All-American Rejects bring excitement to the Garage in Islington
If you’ve been around a radio or television in the past few years, surely you’ve heard the All-American Rejects. Even if you don’t know you have.
As a band they have appeared at the Superbowl in 2010 and are part of the Hard Rock Café permanent playlist. They are part of the American music scene and on the soundtrack of Disney’s movie Meet the Robinsons.
Call lead singer Tyson Ritter what you will, a pop star, a rock star, or just charismatic. Whatever the case may be, he can sing and commands the spotlight like few other entertainers can.
The band kicked off the evening on the 18th March at the Relentless Garage, Islington, with One More Sad Song and their classic hit Dirty Little Secret, before showcasing their new material from the album Kids In The Street (released earlier this month). Their set ended with Gives You Hell and premiered the song Bleed Into Your Mind. All songs were purposefully loud and trying to erase their infamous Pop image.
The fact is that they have been part of the Pop/Rock scene since 1999 and are now part of the furniture whether you like them or not. The typical American band is trying to gain some credibility. They have always been light-hearted and fun, with no pretention to be better than what they are. But, being marketed as a young band, and now in their late 20s and early 30s, it is no surprise – and it should even be expected from them – that they try and get some Rock credibility. They are great performers and do pack a punch, yet they still have still reputation of being pleasant but not exactly challenging.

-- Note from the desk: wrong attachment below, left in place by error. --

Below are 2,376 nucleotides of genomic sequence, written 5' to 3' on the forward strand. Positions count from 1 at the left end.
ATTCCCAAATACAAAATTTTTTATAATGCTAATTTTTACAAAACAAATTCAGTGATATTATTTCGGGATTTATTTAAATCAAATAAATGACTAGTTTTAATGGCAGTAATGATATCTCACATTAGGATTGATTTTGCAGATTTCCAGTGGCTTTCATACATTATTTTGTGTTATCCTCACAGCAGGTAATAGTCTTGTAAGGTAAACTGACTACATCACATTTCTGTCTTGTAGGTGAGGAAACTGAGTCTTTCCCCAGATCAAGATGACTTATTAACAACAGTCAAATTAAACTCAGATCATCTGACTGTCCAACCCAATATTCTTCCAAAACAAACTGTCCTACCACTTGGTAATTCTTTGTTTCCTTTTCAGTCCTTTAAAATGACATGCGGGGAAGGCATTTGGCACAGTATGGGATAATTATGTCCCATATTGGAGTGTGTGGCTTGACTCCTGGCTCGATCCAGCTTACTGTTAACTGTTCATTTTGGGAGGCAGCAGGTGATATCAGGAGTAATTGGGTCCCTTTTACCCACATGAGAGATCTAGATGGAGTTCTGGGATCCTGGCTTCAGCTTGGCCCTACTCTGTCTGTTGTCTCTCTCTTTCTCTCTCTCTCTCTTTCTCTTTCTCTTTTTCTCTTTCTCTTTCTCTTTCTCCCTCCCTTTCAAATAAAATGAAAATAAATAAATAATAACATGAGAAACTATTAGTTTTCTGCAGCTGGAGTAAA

All-American Rejects are certainly a polished, heavily produced band, whose songs are always ready for radio play. There’s no shame in the All-American Rejects trying to change the direction of their music genre, when the live shows draw in hundreds of die-hard screaming fans. The show was loud, fun and everything a Rock show should be, no matter what category (Pop, Rock, Punk or Alternative) the music falls under in the iTunes database.
They are fun and energetic and you will have a good time at their gigs; but like candy-floss a lot of teenagers will grow out of them for being a touch too unchallenging, even if their albums still sold 10 million copies worldwide.
Listen to the Beekeeper’s Daughter here